Interview with White Sox Pitching Prospect Zack Burdi

Zack Burdi was the White Sox first round draft pick at 26th overall in 2016. Since being drafted, the 23-year-old has been highly touted as the organizations top relief prospect and one of the best relief prospects in all of baseball. During the year he was drafted, Burdi shot all the way up from Arizona Rookie League to the Triple-A Charlotte Knights in the span of not even a full season. Between the four levels of the farm system, he amassed a 3.32 ERA to go along with 51 strikeouts in 38.0 innings. During the 2017 season in Charlotte, things took an unfortunate turn as the righty tore his UCL, resulting in him having to get Tommy John surgery. Recently, I had the chance to talk with Burdi to see how he is recovering from the injury as well touch on some other topics regarding his career.


The University of Louisville has an outstanding baseball program and always seems to prepare pitchers for the Major Leagues. How did playing for the Cardinals help you in your development in becoming the pitcher that you are today?

I think playing for the university had a huge impact me. The biggest thing for me was being surrounded by guys who had the same goal as me. We all wanted to be the best player we could be, and our work ethics bounced off one another. That still affects me today on how I approach my days at the field and during the offseason.

Growing up as a White Sox fan, what was your initial reaction to getting drafted 26th overall by your hometown team that you spent your life rooting for?

It was surreal. To get drafted is a tremendous honor in itself but to be drafted by the team I had followed since I was young, it hit home. Literally. Not a day goes by that I don’t feel blessed to be given this opportunity. Definitely forever grateful to the Sox organization for that.

Your brother Nick is a pitcher for the Pittsburgh Pirates. Do you and him feed off each others success and have somewhat of friendly competition that drives you to train harder and ultimately compete better?

For sure. My family is crazy competitive so my brothers and I were always competing. Whether it was video games or backyard sports we were always going at it. That competitiveness still exists today and kind of revives itself when we get to workout together. There’s always a part of me that will cheer for Nick and only wish good on him. There’s also a part that is competing with him and watching his moves and trying to better myself from things he does and learning from experiences he’s had.

Throughout your Minor League career, you have bolted throughout the White Sox farm system and fans were prepared to see you in the bullpen as early as last season. When you heard the news that you had to receive Tommy John Surgery, how did you take it?

In short, I just took it. I accepted it and didn’t try and fight the facts. I was injured and needed to be fixed. The time I got off from the game allowed me to grow in many different aspects of my life. I obviously never wanted the surgery but in retrospect, it allowed me to become who I am today. There’s positives in everything just have to take the time to find them and build on them.

After grinding all last season to recover from the surgery, what have you learned from that process that will carry with you for the rest of your baseball career?

The biggest thing that I’ve learned is respecting the game. You can love this game with your entire heart but it owes you nothing. That’s with anything in life. You can work and work and work but sometimes the stars don’t align. With that though, you got to be willing to adjust to the situations that the game throws at you. This surgery has allowed me an experience that I will be able to look back upon and realize that I accomplished a recovery and came back from a very low point.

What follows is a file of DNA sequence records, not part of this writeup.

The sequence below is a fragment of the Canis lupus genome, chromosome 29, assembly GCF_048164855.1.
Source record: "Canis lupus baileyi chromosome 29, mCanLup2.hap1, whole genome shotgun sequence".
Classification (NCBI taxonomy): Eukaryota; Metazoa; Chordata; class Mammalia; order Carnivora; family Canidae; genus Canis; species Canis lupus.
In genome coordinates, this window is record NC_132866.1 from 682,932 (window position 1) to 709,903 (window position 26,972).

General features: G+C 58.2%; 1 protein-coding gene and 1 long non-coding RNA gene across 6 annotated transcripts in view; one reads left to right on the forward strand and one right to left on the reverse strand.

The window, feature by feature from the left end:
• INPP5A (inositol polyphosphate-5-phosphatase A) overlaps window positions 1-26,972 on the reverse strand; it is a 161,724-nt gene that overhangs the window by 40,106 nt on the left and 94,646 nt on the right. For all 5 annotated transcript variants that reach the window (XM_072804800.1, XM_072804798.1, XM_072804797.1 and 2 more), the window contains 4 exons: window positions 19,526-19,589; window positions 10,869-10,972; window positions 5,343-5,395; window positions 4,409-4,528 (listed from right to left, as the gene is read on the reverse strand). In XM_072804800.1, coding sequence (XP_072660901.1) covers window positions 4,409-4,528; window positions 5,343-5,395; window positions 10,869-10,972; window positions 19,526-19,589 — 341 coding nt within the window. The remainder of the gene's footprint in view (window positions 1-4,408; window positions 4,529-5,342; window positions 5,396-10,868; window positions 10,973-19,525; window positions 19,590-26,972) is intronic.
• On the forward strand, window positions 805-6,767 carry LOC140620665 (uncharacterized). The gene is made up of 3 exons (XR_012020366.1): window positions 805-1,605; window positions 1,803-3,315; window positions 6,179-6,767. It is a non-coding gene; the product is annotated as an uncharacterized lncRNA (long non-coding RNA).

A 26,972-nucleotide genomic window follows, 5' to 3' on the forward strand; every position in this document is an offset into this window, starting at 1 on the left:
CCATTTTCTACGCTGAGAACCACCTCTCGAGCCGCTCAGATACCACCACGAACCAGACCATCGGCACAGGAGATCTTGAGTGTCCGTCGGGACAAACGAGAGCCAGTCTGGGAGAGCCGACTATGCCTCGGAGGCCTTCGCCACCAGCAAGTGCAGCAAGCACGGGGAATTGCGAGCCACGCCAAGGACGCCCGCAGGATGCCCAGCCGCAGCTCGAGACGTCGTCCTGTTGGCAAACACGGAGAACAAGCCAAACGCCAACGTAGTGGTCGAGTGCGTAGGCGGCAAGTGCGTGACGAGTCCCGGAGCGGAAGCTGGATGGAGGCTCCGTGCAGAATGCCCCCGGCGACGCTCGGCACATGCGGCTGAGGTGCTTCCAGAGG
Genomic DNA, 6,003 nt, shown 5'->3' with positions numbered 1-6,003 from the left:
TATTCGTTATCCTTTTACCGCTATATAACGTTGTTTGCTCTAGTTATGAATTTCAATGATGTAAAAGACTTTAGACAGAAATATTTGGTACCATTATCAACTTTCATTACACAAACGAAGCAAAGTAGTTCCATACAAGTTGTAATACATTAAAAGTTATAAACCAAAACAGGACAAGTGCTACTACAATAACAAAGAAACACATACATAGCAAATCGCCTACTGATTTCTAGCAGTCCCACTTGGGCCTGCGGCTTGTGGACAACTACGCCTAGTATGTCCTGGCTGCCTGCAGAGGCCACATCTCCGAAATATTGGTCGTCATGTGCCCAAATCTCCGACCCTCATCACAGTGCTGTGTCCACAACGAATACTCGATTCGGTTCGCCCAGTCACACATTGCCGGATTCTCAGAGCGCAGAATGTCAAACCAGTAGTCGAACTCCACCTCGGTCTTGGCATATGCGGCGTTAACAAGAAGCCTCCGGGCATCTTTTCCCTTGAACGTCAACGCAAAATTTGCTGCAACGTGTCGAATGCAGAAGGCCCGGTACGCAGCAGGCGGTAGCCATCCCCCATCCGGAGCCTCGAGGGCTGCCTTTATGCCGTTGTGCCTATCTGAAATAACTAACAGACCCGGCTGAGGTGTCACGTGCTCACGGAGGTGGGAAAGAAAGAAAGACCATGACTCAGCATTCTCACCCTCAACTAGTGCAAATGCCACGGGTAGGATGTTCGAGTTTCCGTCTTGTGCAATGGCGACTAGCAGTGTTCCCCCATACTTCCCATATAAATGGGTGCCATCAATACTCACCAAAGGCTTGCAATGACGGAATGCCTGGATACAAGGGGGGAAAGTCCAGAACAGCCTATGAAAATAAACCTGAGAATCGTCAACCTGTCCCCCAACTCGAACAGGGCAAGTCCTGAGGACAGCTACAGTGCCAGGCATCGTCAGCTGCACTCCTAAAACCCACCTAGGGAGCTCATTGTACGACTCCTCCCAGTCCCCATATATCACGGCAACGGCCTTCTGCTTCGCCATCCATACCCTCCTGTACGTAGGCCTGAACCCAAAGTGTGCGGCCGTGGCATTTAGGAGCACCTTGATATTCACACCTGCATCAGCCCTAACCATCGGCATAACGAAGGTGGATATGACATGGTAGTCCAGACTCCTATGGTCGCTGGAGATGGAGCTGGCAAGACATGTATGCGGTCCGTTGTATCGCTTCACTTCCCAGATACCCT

Being ranked 12th (according to MLB Pipeline) in the Sox farm system shows how talented of a player you are, given that it is widely considered as one of the best in baseball. What excites you about some of the things you can accomplish with those players?

It’s exciting to play with guys who are highly acknowledged as some of the top minor league dudes. I think we can accomplish a lot with one another.

What types of relationships have you created with those aforementioned players and how crucial are those relationships to the success that you look to achieve together in the future?

I try and get along with everyone in the organization. I want to be friends with anyone who represents the White Sox. One of the things that allows for a great culture is people feeling welcomed and comfortable. Guys play best when they’re loose and that’s the type of environment we want to create.

On the mound, does your mentality or approach change depending on the inning you throw in as a relief pitcher? Does it also change based on how many innings you will be asked to throw in a game?

Not really. I try to maintain my approach no matter the situation. Just stay calm and hit my keys. Everyone has their own approach and it’s important to know who you are and not try and be something your not.


With pitchers and catchers reporting for Spring Training, Burdi will look to continue working in Arizona to get back to his peak form. White Sox fans should watch for Burdi to appear in the bullpen sometime this season with a good shot at being the team’s closer in the not-so-distant future. On behalf of everyone at Sox On 35th, I would like to wish Zack tremendous luck with the 2019 season and personally, would like to give a huge thank you for taking time out of his busy schedule to answer these questions.

Featured Photo: Laura Wolff Photography / @LauraWolffPhoto

 

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